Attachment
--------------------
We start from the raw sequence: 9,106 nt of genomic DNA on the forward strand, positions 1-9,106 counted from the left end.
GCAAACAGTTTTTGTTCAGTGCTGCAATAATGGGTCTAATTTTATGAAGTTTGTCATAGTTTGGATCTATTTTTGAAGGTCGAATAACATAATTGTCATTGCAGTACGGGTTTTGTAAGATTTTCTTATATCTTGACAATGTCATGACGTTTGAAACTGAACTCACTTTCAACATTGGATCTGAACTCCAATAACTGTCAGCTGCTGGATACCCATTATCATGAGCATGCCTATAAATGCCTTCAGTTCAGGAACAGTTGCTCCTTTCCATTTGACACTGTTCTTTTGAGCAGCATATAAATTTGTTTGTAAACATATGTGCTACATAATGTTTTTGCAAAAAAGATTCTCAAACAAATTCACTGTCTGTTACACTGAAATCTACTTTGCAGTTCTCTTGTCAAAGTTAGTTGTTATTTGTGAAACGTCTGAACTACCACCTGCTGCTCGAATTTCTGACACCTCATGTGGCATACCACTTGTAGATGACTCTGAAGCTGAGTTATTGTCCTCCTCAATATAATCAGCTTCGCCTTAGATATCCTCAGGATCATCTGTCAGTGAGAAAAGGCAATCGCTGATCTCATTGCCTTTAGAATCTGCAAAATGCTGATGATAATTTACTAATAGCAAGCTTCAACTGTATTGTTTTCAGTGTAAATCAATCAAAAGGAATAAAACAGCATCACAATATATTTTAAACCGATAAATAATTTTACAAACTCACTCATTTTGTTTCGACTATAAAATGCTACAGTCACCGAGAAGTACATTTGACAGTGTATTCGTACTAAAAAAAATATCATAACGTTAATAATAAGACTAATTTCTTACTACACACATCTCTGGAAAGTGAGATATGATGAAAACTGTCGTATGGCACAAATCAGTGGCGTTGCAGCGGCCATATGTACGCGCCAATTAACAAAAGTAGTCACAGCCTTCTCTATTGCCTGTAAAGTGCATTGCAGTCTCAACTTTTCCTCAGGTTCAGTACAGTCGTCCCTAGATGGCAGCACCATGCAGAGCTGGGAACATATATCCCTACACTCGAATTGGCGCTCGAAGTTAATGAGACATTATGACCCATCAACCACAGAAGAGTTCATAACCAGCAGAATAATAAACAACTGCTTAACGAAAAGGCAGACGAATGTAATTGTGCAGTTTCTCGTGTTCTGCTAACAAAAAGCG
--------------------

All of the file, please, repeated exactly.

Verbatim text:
We start from the raw sequence: 9,106 nt of genomic DNA on the forward strand, positions 1-9,106 counted from the left end.
GCAAACAGTTTTTGTTCAGTGCTGCAATAATGGGTCTAATTTTATGAAGTTTGTCATAGTTTGGATCTATTTTTGAAGGTCGAATAACATAATTGTCATTGCAGTACGGGTTTTGTAAGATTTTCTTATATCTTGACAATGTCATGACGTTTGAAACTGAACTCACTTTCAACATTGGATCTGAACTCCAATAACTGTCAGCTGCTGGATACCCATTATCATGAGCATGCCTATAAATGCCTTCAGTTCAGGAACAGTTGCTCCTTTCCATTTGACACTGTTCTTTTGAGCAGCATATAAATTTGTTTGTAAACATATGTGCTACATAATGTTTTTGCAAAAAAGATTCTCAAACAAATTCACTGTCTGTTACACTGAAATCTACTTTGCAGTTCTCTTGTCAAAGTTAGTTGTTATTTGTGAAACGTCTGAACTACCACCTGCTGCTCGAATTTCTGACACCTCATGTGGCATACCACTTGTAGATGACTCTGAAGCTGAGTTATTGTCCTCCTCAATATAATCAGCTTCGCCTTAGATATCCTCAGGATCATCTGTCAGTGAGAAAAGGCAATCGCTGATCTCATTGCCTTTAGAATCTGCAAAATGCTGATGATAATTTACTAATAGCAAGCTTCAACTGTATTGTTTTCAGTGTAAATCAATCAAAAGGAATAAAACAGCATCACAATATATTTTAAACCGATAAATAATTTTACAAACTCACTCATTTTGTTTCGACTATAAAATGCTACAGTCACCGAGAAGTACATTTGACAGTGTATTCGTACTAAAAAAAATATCATAACGTTAATAATAAGACTAATTTCTTACTACACACATCTCTGGAAAGTGAGATATGATGAAAACTGTCGTATGGCACAAATCAGTGGCGTTGCAGCGGCCATATGTACGCGCCAATTAACAAAAGTAGTCACAGCCTTCTCTATTGCCTGTAAAGTGCATTGCAGTCTCAACTTTTCCTCAGGTTCAGTACAGTCGTCCCTAGATGGCAGCACCATGCAGAGCTGGGAACATATATCCCTACACTCGAATTGGCGCTCGAAGTTAATGAGACATTATGACCCATCAACCACAGAAGAGTTCATAACCAGCAGAATAATAAACAACTGCTTAACGAAAAGGCAGACGAATGTAATTGTGCAGTTTCTCGTGTTCTGCTAACAAAAAGCG